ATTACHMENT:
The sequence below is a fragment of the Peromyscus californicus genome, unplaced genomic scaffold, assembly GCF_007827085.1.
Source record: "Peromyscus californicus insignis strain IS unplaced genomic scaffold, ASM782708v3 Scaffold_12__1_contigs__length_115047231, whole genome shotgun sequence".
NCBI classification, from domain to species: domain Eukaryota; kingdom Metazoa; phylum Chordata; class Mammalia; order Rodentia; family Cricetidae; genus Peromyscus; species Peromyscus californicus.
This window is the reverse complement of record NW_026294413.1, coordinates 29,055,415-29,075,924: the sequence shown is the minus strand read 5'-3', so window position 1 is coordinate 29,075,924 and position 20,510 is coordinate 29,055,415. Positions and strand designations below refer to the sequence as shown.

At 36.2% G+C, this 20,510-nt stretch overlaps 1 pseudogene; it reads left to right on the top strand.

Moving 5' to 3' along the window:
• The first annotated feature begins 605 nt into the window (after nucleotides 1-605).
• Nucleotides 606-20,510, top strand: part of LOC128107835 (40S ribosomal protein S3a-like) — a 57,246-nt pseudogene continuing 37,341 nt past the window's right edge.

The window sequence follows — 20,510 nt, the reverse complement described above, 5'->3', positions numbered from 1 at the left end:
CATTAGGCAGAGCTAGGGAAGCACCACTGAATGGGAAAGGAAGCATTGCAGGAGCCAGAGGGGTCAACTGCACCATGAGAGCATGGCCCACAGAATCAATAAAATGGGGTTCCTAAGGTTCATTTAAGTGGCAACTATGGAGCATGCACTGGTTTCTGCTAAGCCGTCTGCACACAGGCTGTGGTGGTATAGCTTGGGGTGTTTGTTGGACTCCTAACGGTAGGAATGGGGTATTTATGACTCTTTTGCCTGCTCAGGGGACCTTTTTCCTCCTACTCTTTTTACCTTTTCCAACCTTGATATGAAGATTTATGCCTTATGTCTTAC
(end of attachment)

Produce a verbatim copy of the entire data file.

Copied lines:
The sequence below is a fragment of the Peromyscus californicus genome, unplaced genomic scaffold, assembly GCF_007827085.1.
Source record: "Peromyscus californicus insignis strain IS unplaced genomic scaffold, ASM782708v3 Scaffold_12__1_contigs__length_115047231, whole genome shotgun sequence".
NCBI classification, from domain to species: domain Eukaryota; kingdom Metazoa; phylum Chordata; class Mammalia; order Rodentia; family Cricetidae; genus Peromyscus; species Peromyscus californicus.
This window is the reverse complement of record NW_026294413.1, coordinates 29,055,415-29,075,924: the sequence shown is the minus strand read 5'-3', so window position 1 is coordinate 29,075,924 and position 20,510 is coordinate 29,055,415. Positions and strand designations below refer to the sequence as shown.

At 36.2% G+C, this 20,510-nt stretch overlaps 1 pseudogene; it reads left to right on the top strand.

Moving 5' to 3' along the window:
• The first annotated feature begins 605 nt into the window (after nucleotides 1-605).
• Nucleotides 606-20,510, top strand: part of LOC128107835 (40S ribosomal protein S3a-like) — a 57,246-nt pseudogene continuing 37,341 nt past the window's right edge.

The window sequence follows — 20,510 nt, the reverse complement described above, 5'->3', positions numbered from 1 at the left end:
CATTAGGCAGAGCTAGGGAAGCACCACTGAATGGGAAAGGAAGCATTGCAGGAGCCAGAGGGGTCAACTGCACCATGAGAGCATGGCCCACAGAATCAATAAAATGGGGTTCCTAAGGTTCATTTAAGTGGCAACTATGGAGCATGCACTGGTTTCTGCTAAGCCGTCTGCACACAGGCTGTGGTGGTATAGCTTGGGGTGTTTGTTGGACTCCTAACGGTAGGAATGGGGTATTTATGACTCTTTTGCCTGCTCAGGGGACCTTTTTCCTCCTACTCTTTTTACCTTTTCCAACCTTGATATGAAGATTTATGCCTTATGTCTTAC